Monday, April 21, 2014
It is easy to say that two new books have "betrayed" Manmohan Singh. Sanjay Baru was a confidant of the Prime Minister while P.C. Parakh was Coal Ministry Secretary when the coal scam scarred the country. But their books are not political exercises. They are recordings of information by professionals who found themselves witnesses to action. Books by such insiders -- one by former Comptroller & Auditor General Vinod Rai is eagerly awaited -- are the stuff of history and would be so hailed by civilised society.
Baru's pages are essentially empathetic. He cites chapter and verse to show how Sonia Gandhi often usurped the powers of the Prime Minister. Parakh shows how passivity can also be culpability at times. Overall, we can see that Manmohan Singh was not always a passive puppet in the hands of a scheming Sonia Gandhi. He could be quite scheming himself when an issue dear to his heart came up. The passing of the US nuclear treaty is the most quoted example. Almost all parties including sections of his own were against it, but the Prime Minister stuck to his guns and had his way. So did he with FDI in retail which was, and still is, opposed by most states. He used craftiness, guile and every ounce of power at his disposal to push these measures through. Recent reports suggest that it was Manmohan Singh's willpower that allowed field trial of GM (genetically modified) crops in defiance of prevalent government policy, public opinion, experts' advice and even the legal rub of the matter being before the Supreme Court. It cannot be an accident that all three subjects are America's core policy priorities in India.
America wants US equipment suppliers to be not accountable if something goes wrong with a nuclear installation (like Union Carbide refused to be accountable for the Bhopal gas disaster). FDI in retail is unacceptable to many for fear that foreign monopolies will disrupt India's grassroot economics. GM crops trials have come to mean domination by companies like Monsanto. Seeds technologies developed by India's own agricultural research institutes are ignored. Manmohan Singh chose to dismiss the warnings of molecular scientist Pushpa Bhargava who told him in 2008 that "India would cease to be a free country if its agriculture is brought under the control of foreign multinational companies". This is a powerful Prime Minister who knows how to get what he wants if he wants it badly enough.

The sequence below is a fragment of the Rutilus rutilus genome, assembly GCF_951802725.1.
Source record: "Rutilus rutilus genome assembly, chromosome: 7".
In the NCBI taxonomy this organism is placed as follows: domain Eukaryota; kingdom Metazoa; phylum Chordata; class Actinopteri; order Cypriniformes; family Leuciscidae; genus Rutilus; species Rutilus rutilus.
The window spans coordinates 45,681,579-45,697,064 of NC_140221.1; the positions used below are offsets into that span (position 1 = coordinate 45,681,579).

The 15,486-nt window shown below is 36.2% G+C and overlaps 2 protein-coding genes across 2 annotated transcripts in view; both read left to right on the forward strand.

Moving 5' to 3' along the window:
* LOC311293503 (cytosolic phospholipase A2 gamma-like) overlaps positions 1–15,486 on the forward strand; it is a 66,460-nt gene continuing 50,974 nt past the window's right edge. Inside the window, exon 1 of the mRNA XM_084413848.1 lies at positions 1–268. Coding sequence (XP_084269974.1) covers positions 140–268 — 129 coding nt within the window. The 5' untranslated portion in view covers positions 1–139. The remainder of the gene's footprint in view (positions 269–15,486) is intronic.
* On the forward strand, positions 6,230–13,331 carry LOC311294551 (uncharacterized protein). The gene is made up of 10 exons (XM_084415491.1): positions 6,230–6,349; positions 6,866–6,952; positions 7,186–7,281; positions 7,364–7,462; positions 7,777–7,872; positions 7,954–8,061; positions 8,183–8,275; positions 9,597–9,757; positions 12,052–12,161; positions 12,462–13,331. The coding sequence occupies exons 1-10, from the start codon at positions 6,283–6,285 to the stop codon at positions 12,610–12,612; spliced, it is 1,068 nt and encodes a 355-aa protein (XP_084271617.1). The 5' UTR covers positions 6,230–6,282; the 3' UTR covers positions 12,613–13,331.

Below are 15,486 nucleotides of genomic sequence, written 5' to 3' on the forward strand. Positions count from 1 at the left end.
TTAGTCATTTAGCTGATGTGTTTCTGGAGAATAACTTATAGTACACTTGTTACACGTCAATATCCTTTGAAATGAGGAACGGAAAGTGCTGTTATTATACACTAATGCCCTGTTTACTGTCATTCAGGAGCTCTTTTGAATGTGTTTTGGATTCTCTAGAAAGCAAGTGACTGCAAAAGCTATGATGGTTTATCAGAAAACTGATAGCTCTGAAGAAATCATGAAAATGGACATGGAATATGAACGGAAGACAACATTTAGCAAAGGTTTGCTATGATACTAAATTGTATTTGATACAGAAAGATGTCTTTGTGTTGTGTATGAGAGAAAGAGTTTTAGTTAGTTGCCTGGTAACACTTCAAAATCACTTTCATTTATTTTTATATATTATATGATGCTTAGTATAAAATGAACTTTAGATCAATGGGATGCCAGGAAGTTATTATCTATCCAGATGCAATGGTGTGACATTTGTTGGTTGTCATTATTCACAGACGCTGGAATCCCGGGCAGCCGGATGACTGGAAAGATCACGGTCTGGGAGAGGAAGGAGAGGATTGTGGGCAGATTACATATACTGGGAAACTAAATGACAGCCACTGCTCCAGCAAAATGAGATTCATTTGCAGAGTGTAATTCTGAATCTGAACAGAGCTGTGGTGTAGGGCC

So, how come he did not want to fight corruption badly enough? The biggest scams in the history of India unfolded under his nose, but he didn't seem to care. Even when the economy took a nosedive, the great economist in him didn't seem to care. Did he ignore corruption because the highest in the land were neck-deep in it? Was he under pressure from family and friends to keep the chair for the trappings that went with it? The questions that rose around Manmohan Singh wrecked his reputation.
Baru and Parakh have merely provided confirmatory details of what was public knowledge. Parakh said, for example, that Manmohan Singh was in favour of auctioning coal blocks, but didn't care when "junior coal ministers" Shibu Soren and Dasari Narayan Rao overruled him. Similarly Baru explains how the PM lost his importance when the PMO was stuffed by Sonia Gandhi's flatterers -- M.K.Narayanan who kept friend and foe in line by announcing "I have a file on you", and Pulok Chatterjee to whom India was the same as the Gandhis.
What is needed, for India's sake, is a factual professionally written insider view on Sonia Gandhi's handling of power, how she turned India into her private fiefdom, how great leaders became her courtiers. No political aide is man enough to do it, and she is not woman enough to let an independent person do it -- like V.S. Naipaul let Patrick French do his "authorised" biography, though he didn't approve of the book in the end. But we shall not lose heart. That book will one day be written. India has a way of prevailing.